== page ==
- Thoracic radiographs (x-rays) are also used to determine if the puppy has aspiration pneumonia (AP)
- Blood tests, including a complete blood count (CBC), chemistry profile and urinalysis are recommended to make sure that the puppy has healthy internal organs prior to surgery and may show signs of low blood sugar or a high white blood cell count if infection is present.
- An ultrasound may also be recommended to rule out other congenital heart defects that may require attention.
- The esophagus may also be evaluated with a flexible endoscope (under anesthesia).
- A contrast CT may also be ordered.
There are two types of surgeries you can elect to have for your puppy.
- Classic Thoracotomy (opening the chest) : Click here to see a PowerPoint Presentation of a German Shepherd undergoing PRAA Surgery at the University of Pennsylvania
- Minimally Invasive Surgery (MIS) – Thoracoscopy. MIS allows diagnostic and/or therapeutic surgical procedures to be performed using very small incisions through which a camera and instruments are placed inside body cavities.
Advantages of MIS include:
- decreased pain,
- better visualization (due to the magnified high-resolution images produced)
- reduced risk of wound complications and infections
- shorter hospitalization times
“you always have to be prepared to convert to an open procedure (thoracotomy) when doing MIS in cases of unexpected hemorrhage or poor exposure.” - Dr. James A Flanders, DVM Diplomate, ACVS, Associate Professor, Cornell University
- Cost of surgery is between 2 and 6 thousand dollars, depending on the facility and geographic location. MIS surgery may run higher but may require minimal post-operative hospital care.
Prior to surgery, it is important to provide as much nutrition as possible to the puppy. This may include feeding a high calorie gruel. During and after feeding a meal, the puppy must sit upright so to make sure that the food will pass into the stomach by means of gravity.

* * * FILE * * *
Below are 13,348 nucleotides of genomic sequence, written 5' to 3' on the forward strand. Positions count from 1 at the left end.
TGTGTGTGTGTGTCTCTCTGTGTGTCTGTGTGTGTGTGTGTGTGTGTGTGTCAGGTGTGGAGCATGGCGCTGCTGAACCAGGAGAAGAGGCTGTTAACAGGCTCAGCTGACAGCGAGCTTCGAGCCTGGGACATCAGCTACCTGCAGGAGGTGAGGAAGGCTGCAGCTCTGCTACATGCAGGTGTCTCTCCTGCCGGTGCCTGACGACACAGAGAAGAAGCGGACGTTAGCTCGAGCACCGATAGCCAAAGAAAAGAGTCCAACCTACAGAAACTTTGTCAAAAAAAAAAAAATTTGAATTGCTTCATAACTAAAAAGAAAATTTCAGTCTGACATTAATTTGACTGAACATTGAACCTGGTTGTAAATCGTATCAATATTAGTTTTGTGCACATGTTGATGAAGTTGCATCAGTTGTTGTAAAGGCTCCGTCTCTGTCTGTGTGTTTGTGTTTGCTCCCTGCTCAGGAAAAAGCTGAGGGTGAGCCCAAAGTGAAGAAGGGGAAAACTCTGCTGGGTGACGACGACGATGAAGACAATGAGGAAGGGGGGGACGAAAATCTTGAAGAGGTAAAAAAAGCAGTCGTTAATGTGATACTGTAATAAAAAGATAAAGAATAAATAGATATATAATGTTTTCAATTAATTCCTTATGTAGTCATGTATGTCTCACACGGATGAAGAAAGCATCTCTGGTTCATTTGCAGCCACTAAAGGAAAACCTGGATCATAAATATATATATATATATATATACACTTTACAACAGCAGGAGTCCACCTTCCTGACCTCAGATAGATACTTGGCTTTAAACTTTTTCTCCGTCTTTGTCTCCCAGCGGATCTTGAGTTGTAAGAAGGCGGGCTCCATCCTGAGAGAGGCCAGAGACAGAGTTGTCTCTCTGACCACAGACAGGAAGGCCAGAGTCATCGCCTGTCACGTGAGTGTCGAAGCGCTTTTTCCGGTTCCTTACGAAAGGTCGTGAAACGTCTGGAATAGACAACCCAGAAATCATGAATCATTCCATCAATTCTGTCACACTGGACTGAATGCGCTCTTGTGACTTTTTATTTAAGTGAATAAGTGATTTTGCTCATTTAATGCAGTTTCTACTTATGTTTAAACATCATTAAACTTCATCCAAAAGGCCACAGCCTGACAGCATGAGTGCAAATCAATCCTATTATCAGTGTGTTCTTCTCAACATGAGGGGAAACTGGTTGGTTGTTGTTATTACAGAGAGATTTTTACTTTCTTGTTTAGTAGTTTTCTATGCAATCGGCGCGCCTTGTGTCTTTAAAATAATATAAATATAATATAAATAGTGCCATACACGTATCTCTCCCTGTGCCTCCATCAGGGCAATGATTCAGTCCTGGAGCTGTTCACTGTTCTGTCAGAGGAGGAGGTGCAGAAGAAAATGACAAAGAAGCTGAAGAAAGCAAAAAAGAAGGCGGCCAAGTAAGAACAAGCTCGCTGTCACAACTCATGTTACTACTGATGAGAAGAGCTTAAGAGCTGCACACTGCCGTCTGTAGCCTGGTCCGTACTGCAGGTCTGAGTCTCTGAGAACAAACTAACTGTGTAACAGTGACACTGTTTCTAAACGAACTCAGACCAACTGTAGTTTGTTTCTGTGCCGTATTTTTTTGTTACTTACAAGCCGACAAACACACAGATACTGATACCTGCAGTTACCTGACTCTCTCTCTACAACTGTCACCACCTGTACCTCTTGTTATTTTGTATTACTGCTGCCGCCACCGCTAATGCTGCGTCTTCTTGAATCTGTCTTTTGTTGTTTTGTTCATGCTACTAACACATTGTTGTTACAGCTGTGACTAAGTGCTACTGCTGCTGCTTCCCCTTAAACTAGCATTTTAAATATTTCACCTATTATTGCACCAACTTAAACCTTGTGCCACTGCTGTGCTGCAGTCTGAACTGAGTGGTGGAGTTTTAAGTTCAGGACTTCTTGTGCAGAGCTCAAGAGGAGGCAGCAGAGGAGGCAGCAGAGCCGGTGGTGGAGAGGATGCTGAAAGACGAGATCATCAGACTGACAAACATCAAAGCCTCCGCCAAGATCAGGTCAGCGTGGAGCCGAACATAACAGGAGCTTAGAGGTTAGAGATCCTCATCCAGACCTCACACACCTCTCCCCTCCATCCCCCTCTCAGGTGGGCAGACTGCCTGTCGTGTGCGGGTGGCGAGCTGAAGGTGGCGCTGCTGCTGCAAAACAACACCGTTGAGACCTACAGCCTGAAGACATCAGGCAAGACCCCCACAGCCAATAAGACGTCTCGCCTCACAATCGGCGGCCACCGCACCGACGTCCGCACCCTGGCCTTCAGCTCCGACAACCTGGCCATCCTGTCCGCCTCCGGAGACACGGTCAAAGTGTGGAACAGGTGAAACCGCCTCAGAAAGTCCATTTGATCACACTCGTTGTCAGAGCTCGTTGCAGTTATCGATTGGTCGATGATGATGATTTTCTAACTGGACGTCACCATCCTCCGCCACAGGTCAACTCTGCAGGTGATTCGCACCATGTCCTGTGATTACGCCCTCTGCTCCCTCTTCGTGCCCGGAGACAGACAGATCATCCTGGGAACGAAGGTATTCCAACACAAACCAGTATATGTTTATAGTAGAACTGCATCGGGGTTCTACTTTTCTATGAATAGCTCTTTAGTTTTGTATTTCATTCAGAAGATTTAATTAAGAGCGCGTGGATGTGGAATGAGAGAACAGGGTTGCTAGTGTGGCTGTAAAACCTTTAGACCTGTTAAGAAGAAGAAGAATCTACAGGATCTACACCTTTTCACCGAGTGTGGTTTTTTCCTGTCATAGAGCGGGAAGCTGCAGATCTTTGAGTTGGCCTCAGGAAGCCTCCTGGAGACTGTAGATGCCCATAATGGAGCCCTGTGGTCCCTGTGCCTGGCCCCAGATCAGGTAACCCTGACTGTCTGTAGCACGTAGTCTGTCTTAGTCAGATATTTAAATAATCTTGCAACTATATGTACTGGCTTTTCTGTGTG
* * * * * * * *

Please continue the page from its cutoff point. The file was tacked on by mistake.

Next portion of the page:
If pneumonia is present it should be treated with antibiotics, nebulization, and coupaging the chest to bring up phlegm.
On the day of surgery, an intravenous catheter will be placed to provide intravenous fluid therapy. Young puppies are also very susceptible to developing low blood sugar, therefore a sugar solution is typically incorporated in the intravenous fluids.
The photos below show Chloe being prepared for her surgery.
An incision is made on the left side of the chest and the fourth and fifth ribs are spread to expose the band (ligamentum arteriosum), constricting the esophagus. The band is readily identified by running a finger or the tip of a surgical instrument along the esophagus. The phrenic, vagus and recurrent laryngeal nerves, located near the constricting band are identified and protected during the procedure.
The constricting band is isolated using a surgical instrument, tied twice with suture and cut. The constricting band must be tied off, as the ligamentum arteriosum frequently still is a patent vessel in very young animals. After the constricting band is cut, fibrous tissue that may be constricting the esophagus is dissected off the esophagus. A tube is placed down the mouth and through the area of the esophagus to make sure that there are no additional constrictions.
Click below to see the resection of the band of tissue that was between the aorta and the pulmonary artery. This opens the blocked esophagus and allows food to travel to the stomach.
After surgery, medication is given to your puppy to ensure a pain-free recovery. Intravenous fluids are administered at least over night or longer if indicated. Once the puppy is eating and drinking well, intravenous fluids may be discontinued.
Your puppy may have a chest tube after surgery, which is used to remove fluid and air from the chest cavity. Typically, the tube can be removed after 12 to 24 hours. Some surgeons prefer to administer pain relieving medication (local anesthetic) through the tube to numb the incision.
Upright feedings may be required for an additional month after surgery. If the puppy is no longer regurgitating, the upright feedings can be discontinued. Once the puppy can swallow well and there is no regurgitation, solid foods can be gradually introduced.
Exercise must be restricted for 3 weeks after surgery so that the surgical site can heal properly.
Just 48 hours after PRAA surgery, Chloe is ready to go home!
Prognosis is very good! Overall, about 90% of dogs having surgery to correct this condition will have resolution of the regurgitation and they thrive. The remaining dogs may do poorly or may be improved from the preoperative condition.
- Special thanks to Dr. Mike Huddleston for pictures and videos of Chloe. Dr. Huddleston has performed over 24 PRAA successful surgeries.
- Special thanks to Dr. Holt from the University of Pennsylvania and Dr. Flanders from the University of Cornell for their help in writing this article. Both these University Veterinarian Schools perform both classic thoracotomy and thoracoscopy (MIS) surgeries to correct PRAA.